Learn hard stuff until your brain is swoll
I’ve written over 100 articles. I’ve made a lot of mistakes (so many mistakes). I’ve had a lot of stinker stories. Above all, I’ve learned a lot. I wish I had access to these tips years ago…
You got a lot out of my first 10 writing tips. They have been collected over four decades of writing. I’ve amassed 101 writing tips that I wish I had when I started out. I am offering it as a free eBook… as soon as it is done. I’m on tip #95 (so close!).
Now here’s ten more tips for you to chew on.
Consistency breeds creativity
1 Consistency breeds creativity. Writer’s block exists… for non-professional writers. If you only write when you “feel like it,” you won’t get very far.
A professional gets up, sits down at the computer, and writes. Even if she doesn’t feel like it, she writes every day. Stephen King famously writes until he hits 2,000 words. Every. Single. Day.
A funny thing happens in your brain when you force it to come up with something creative every day. It starts to come up with creative things every day.
Your brain is a muscle. If you push it, it will become stronger. Treat your brain exactly the same as the gym. Lift heavy things until they aren’t heavy. Pick a heavier thing. Repeat until you are swoll. Learn hard stuff until your brain is swoll.
When you are a newbie at the gym, your muscles will hate you. The same thing will happen when you force yourself to write. Your brain will hate you. It will whine and complain. It will find other ways to “be productive.”
Cool. Go with that. Clean out the closet that you’ve “always meant to.”
By the way, brain. When you’re done with that, you still need to come up with 2,000 words.
Have a writing routine
2 Have a writing routine. Writers are creatures of habit. It’s all part of tricking your brain into being creative. You also get to pamper yourself a little bit.
I like to sleep in a little. Go for it.
I like to have a hard candy to suck on. Get down with your bad self.
I like a hot cup of coffee or tea. Go nuts.
I like to have a bowl of nuts to snack on. Oh yeah, baby. You know what to say.
You will get your best work when you’ve “trained” your brain to do a particular task. First, you do this. Then you do that. Finally, you write. It might be hard at first, but it gets easier. The cool part is that you get to pick the things that go into your “writing routine.” Need an excuse to wear that adult-size animal costume?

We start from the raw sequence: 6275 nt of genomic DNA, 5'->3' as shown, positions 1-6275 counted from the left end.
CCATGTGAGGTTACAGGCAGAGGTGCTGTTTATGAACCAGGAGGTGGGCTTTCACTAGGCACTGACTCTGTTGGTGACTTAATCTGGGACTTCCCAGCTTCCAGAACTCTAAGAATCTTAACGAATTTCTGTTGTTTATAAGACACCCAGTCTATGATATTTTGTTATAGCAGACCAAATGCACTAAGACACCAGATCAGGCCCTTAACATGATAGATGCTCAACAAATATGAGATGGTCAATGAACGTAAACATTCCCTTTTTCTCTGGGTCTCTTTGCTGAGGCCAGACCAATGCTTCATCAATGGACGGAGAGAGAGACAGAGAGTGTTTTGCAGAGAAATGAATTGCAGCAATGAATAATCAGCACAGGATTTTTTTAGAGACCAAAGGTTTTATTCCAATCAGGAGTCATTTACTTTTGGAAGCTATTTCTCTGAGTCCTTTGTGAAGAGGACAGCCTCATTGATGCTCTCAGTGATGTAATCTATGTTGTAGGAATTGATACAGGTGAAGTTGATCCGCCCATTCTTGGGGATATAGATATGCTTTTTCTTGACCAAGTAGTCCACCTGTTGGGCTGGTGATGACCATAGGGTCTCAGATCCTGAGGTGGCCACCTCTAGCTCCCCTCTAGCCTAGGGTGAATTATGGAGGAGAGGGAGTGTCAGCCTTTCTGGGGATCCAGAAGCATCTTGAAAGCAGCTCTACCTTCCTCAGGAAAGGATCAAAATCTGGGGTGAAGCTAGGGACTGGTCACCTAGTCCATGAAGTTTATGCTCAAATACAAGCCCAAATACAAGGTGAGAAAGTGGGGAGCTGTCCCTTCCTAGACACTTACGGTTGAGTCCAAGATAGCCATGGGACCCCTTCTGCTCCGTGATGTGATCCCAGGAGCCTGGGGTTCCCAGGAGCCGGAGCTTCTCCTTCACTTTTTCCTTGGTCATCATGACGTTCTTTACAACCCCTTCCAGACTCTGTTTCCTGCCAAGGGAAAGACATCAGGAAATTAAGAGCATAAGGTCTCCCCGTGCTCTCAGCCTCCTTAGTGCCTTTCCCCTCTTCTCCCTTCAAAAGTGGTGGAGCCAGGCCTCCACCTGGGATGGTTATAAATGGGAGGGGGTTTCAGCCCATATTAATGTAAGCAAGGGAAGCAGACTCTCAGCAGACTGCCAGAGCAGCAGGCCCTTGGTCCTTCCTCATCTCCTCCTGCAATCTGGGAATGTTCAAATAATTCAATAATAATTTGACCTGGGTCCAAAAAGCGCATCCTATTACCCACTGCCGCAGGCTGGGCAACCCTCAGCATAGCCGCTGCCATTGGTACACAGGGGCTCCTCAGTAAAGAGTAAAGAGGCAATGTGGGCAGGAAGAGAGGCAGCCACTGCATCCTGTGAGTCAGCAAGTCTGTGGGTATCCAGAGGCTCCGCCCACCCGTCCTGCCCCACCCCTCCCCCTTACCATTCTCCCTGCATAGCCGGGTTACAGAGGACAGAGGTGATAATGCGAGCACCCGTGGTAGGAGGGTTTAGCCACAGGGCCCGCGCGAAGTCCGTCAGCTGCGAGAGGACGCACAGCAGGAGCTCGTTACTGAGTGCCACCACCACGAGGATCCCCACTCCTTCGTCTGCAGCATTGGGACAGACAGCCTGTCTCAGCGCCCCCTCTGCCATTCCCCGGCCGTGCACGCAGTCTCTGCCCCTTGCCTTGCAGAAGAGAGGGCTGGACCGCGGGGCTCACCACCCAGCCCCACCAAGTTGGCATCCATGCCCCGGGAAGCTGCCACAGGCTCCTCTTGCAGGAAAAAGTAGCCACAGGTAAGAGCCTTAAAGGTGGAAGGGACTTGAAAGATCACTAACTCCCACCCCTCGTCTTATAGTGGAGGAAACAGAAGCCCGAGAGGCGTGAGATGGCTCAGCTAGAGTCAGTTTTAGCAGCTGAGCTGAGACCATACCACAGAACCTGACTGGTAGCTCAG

Make a routine, any time of day. Eat what you want. Listen to what you want. Then you write. Write a lot.
It’s a win–win.
A writer STILL needs multiple streams of income
3 A writer still needs multiple streams of income. I’ve written about this before, but it bears repeating. It’s really important!
Any one stream of money is not reliable.
You can get laid off or fired. A website can close or change policy. Your eBook could become unpopular. A pandemic could kill your speaking gigs. Your personal blog could suddenly dry up. A firenado can wipe out an entire state and you have to work from your local Starbucks (it could happen).
Any one stream can end without warning. When all streams are flowing, the world is your oyster. When any stream dries up, you can find another. It sucks, but it’s not the end of the world.
Unless it’s the end of the world. But that’s for another article. Unless… end of the world (shucky-darn).
It’s better safe than sorry.
Write once, use multiple times
4 Write once, use multiple times. Gary Vee is a master of this. You write a fabulous article. Go back through and find good pull-quotes. Now, turn each of these “quotables” into a tweet.
Spin your brain on that single topic. Can you turn it into multiple articles? Can you tie all the articles together? Can each one be a chapter of an eBook?
That’s how I plan to create my eBook, 101 Writing Tips, Tricks, and Hacks: Create Stronger Prose (work in progress). The beauty of this method: the content is already written. All you have to do is collect the articles, edit them a bit, and add an introduction. Compile them all in Word, created a cover using Canva, and turned it into an ePub/Kindle version using Calibre.
Don’t worry. I’ll slow it down and write the eBook process step-by-step. Keep an eye on my articles for that.
One article can also be the brainchild of an online course or a video series. We are taught all our lives not to plagerize, but it’s not stealing if you wrote the source material. Steal from yourself with great abandon!
Embrace the marketing term “synergy.” That means that everything you do ties into one thing. Each piece of content you make is an advertisement for “that thing.”
Create a theme. Use that beautiful brain of yours.
Mmmmmm. Brains 🧟♂️
Nobody knows what to write about